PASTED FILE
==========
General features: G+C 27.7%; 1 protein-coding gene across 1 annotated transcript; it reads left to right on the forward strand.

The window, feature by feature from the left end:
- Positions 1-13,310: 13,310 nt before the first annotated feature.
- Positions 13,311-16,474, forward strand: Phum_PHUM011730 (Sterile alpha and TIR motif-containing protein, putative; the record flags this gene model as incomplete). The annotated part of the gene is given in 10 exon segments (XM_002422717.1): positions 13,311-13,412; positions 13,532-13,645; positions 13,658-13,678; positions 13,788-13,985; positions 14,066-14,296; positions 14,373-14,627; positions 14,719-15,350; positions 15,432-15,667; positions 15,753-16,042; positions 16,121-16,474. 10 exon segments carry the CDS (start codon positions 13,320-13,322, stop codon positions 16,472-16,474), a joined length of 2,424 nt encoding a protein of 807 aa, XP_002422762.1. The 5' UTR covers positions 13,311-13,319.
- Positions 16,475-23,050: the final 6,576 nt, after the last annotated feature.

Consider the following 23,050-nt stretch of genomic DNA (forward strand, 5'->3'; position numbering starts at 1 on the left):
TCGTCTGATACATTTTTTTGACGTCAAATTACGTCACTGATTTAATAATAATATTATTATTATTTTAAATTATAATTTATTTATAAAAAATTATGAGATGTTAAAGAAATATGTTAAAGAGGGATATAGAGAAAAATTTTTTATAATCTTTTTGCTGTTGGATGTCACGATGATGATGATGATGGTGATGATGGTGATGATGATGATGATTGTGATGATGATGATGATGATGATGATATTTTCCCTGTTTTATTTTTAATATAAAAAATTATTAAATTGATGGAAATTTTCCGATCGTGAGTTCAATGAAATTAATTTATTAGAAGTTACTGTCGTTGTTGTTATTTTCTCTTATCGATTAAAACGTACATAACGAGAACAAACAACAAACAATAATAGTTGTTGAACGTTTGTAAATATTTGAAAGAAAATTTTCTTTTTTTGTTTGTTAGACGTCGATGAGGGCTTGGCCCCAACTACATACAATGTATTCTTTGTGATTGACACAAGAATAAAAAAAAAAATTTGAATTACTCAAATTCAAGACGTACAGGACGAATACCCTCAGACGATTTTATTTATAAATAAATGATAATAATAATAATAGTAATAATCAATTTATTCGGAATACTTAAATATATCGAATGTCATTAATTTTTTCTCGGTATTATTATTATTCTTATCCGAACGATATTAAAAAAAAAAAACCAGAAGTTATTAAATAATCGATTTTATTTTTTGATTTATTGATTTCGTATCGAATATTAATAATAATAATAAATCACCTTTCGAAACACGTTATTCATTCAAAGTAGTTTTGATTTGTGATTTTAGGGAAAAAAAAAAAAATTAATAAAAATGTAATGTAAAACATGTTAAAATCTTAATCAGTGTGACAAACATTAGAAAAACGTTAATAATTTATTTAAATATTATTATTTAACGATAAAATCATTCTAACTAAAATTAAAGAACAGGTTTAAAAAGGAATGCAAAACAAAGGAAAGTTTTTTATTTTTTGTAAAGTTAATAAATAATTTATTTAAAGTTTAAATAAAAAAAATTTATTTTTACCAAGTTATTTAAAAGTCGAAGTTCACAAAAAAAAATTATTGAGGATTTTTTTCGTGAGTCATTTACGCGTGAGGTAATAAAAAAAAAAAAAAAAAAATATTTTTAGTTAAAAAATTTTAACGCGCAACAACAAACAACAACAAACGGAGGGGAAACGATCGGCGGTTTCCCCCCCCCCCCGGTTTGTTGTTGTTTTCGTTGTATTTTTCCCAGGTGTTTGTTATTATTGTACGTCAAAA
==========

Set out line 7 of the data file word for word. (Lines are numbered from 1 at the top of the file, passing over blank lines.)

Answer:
TCGTCTGATACATTTTTTTGACGTCAAATTACGTCACTGATTTAATAATAATATTATTATTATTTTAAATTATAATTTATTTATAAAAAATTATGAGATGTTAAAGAAATATGTTAAAGAGGGATATAGAGAAAAATTTTTTATAATCTTTTTGCTGTTGGATGTCACGATGATGATGATGATGGTGATGATGGTGATGATGATGATGATTGTGATGATGATGATGATGATGATGATATTTTCCCTGTTTTATTTTTAATATAAAAAATTATTAAATTGATGGAAATTTTCCGATCGTGAGTTCAATGAAATTAATTTATTAGAAGTTACTGTCGTTGTTGTTATTTTCTCTTATCGATTAAAACGTACATAACGAGAACAAACAACAAACAATAATAGTTGTTGAACGTTTGTAAATATTTGAAAGAAAATTTTCTTTTTTTGTTTGTTAGACGTCGATGAGGGCTTGGCCCCAACTACATACAATGTATTCTTTGTGATTGACACAAGAATAAAAAAAAAAATTTGAATTACTCAAATTCAAGACGTACAGGACGAATACCCTCAGACGATTTTATTTATAAATAAATGATAATAATAATAATAGTAATAATCAATTTATTCGGAATACTTAAATATATCGAATGTCATTAATTTTTTCTCGGTATTATTATTATTCTTATCCGAACGATATTAAAAAAAAAAAACCAGAAGTTATTAAATAATCGATTTTATTTTTTGATTTATTGATTTCGTATCGAATATTAATAATAATAATAAATCACCTTTCGAAACACGTTATTCATTCAAAGTAGTTTTGATTTGTGATTTTAGGGAAAAAAAAAAAAATTAATAAAAATGTAATGTAAAACATGTTAAAATCTTAATCAGTGTGACAAACATTAGAAAAACGTTAATAATTTATTTAAATATTATTATTTAACGATAAAATCATTCTAACTAAAATTAAAGAACAGGTTTAAAAAGGAATGCAAAACAAAGGAAAGTTTTTTATTTTTTGTAAAGTTAATAAATAATTTATTTAAAGTTTAAATAAAAAAAATTTATTTTTACCAAGTTATTTAAAAGTCGAAGTTCACAAAAAAAAATTATTGAGGATTTTTTTCGTGAGTCATTTACGCGTGAGGTAATAAAAAAAAAAAAAAAAAAATATTTTTAGTTAAAAAATTTTAACGCGCAACAACAAACAACAACAAACGGAGGGGAAACGATCGGCGGTTTCCCCCCCCCCCCGGTTTGTTGTTGTTTTCGTTGTATTTTTCCCAGGTGTTTGTTATTATTGTACGTCAAAA